In Abraham v. American Home Mortgage Servicing, Inc., Brooklyn Federal Judge William F. Kuntz II of the Eastern District of New York ruled against several hundred current and former homeowners rejecting their mass action attempt, finding that they were joined improperly. The defendants were several dozen mortgage originators and servicers including MERSCORP Holdings Inc. Plaintiffs alleged that the defendants induced them to enter into mortgages based on inflated appraisals; purposefully avoided local recordation statutes, thereby clouding the plaintiffs’ titles; transferred, bundled, packaged and sold their mortgages to investors simultaneously betting against those mortgages; and failed to use Troubled Asset Relief Program, or TARP, funds to help the plaintiffs, as required under law. The suit originated in New York Supreme Court, Kings County, in May 2012 but one of the defendants had the case removed to the federal court under the Class Action Fairness Act, 28 U.S.C. § 1332(d)(11)(A)
Judge Kuntz rejected the
mass action attempt by the plaintiffs, finding that they were joined
improperly. A “mass action” is defined as any civil action in which monetary
relief claims of 100 or more persons are proposed to be tried together on the
grounds that the plaintiffs’ claims involve common question of law or fact. “According
to the allegations in the complaint, Plaintiffs engaged in separate loan
transactions with different lenders in different offices in different states
over a nine-year period. It is well established that separate loan transactions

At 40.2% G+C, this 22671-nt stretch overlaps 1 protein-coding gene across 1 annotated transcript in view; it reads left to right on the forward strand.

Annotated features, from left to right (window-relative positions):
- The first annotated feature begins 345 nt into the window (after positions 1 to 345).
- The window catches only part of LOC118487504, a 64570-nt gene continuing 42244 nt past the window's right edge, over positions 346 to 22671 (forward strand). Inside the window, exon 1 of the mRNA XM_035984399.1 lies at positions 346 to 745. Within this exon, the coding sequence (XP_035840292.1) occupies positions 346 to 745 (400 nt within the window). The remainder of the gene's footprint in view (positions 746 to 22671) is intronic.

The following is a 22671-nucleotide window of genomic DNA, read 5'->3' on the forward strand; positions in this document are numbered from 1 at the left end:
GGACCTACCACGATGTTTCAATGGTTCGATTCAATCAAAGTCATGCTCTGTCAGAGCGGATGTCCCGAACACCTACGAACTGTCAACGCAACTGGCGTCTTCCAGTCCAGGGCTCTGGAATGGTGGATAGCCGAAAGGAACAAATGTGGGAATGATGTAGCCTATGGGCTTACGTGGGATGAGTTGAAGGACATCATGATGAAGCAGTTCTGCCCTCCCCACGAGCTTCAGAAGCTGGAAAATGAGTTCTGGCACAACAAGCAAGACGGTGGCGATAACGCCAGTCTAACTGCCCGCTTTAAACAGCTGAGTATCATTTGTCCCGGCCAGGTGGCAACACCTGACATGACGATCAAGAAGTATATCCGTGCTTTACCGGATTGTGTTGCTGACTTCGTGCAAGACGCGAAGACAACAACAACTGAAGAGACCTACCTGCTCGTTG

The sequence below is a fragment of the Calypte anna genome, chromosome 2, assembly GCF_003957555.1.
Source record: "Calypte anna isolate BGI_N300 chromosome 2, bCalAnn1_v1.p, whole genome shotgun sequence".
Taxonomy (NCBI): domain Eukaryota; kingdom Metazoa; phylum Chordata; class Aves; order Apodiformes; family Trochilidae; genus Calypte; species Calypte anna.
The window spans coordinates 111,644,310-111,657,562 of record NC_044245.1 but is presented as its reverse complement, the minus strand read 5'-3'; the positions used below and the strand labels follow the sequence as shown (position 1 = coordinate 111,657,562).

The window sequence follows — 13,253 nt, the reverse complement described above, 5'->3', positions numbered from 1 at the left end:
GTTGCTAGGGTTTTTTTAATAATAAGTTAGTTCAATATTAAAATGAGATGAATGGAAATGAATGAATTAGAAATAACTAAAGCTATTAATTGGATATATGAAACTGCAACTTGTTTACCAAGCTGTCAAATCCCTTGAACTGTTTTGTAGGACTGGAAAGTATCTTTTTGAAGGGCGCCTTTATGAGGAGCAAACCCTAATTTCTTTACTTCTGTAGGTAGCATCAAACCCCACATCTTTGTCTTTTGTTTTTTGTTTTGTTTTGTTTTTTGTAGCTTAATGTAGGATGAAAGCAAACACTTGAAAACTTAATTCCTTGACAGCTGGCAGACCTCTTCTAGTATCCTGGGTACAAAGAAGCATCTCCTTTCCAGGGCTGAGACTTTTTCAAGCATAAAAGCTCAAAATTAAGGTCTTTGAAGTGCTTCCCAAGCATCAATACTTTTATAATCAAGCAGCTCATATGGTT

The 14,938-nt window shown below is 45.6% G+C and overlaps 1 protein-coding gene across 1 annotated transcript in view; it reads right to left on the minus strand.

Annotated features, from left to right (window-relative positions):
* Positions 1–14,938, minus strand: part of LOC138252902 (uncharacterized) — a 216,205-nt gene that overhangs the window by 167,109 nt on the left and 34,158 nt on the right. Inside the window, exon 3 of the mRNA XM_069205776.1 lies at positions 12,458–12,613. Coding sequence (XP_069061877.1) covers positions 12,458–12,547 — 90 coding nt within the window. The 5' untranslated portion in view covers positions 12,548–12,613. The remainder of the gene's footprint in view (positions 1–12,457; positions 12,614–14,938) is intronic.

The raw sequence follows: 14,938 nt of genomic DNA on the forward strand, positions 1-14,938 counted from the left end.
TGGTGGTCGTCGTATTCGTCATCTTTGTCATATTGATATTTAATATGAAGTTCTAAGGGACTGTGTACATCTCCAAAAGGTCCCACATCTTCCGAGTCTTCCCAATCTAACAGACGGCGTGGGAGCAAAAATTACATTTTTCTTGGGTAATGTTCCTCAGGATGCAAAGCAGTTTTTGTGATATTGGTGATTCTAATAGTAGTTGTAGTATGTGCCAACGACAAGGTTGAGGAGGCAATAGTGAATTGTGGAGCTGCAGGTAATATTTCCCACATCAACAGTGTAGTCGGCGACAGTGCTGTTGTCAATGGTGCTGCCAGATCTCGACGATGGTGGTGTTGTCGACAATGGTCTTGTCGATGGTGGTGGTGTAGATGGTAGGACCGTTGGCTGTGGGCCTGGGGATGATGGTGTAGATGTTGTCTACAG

by different lenders do not constitute a single transaction or occurrence and
claims by plaintiffs who engaged in those separate transactions generally
cannot be joined in a single action,” Kuntz wrote. “Indeed, even claims by
plaintiffs who engaged in separate loan transactions by the same lender cannot
be joined in a single action.
Judge Kuntz also ruled
that the plaintiffs failed to plead “sufficient factual matter” to state a
claim to relief that is “plausible on its face.” “Plaintiffs appear to argue
that their claims arise out of a common series of transactions because
‘Defendants were involved in a common scheme and plan,’” Kuntz wrote.
“Plaintiffs have not provided any factual allegations supporting these
contentions, such as evidence that Plaintiffs’ individual mortgages were based
on inflated appraisals or specific omissions by particular employees
responsible for issuing Plaintiffs’ mortgages.
See Brooklyn Law School Library's copy of A Practitioner's Guide to Class Actions by Marcy Greer ( Call #KF8896.P735.2010) for more on the subject of class actions. This comprehensive guide provides practitioners with an understanding of the intracacies of the class action lawsuit.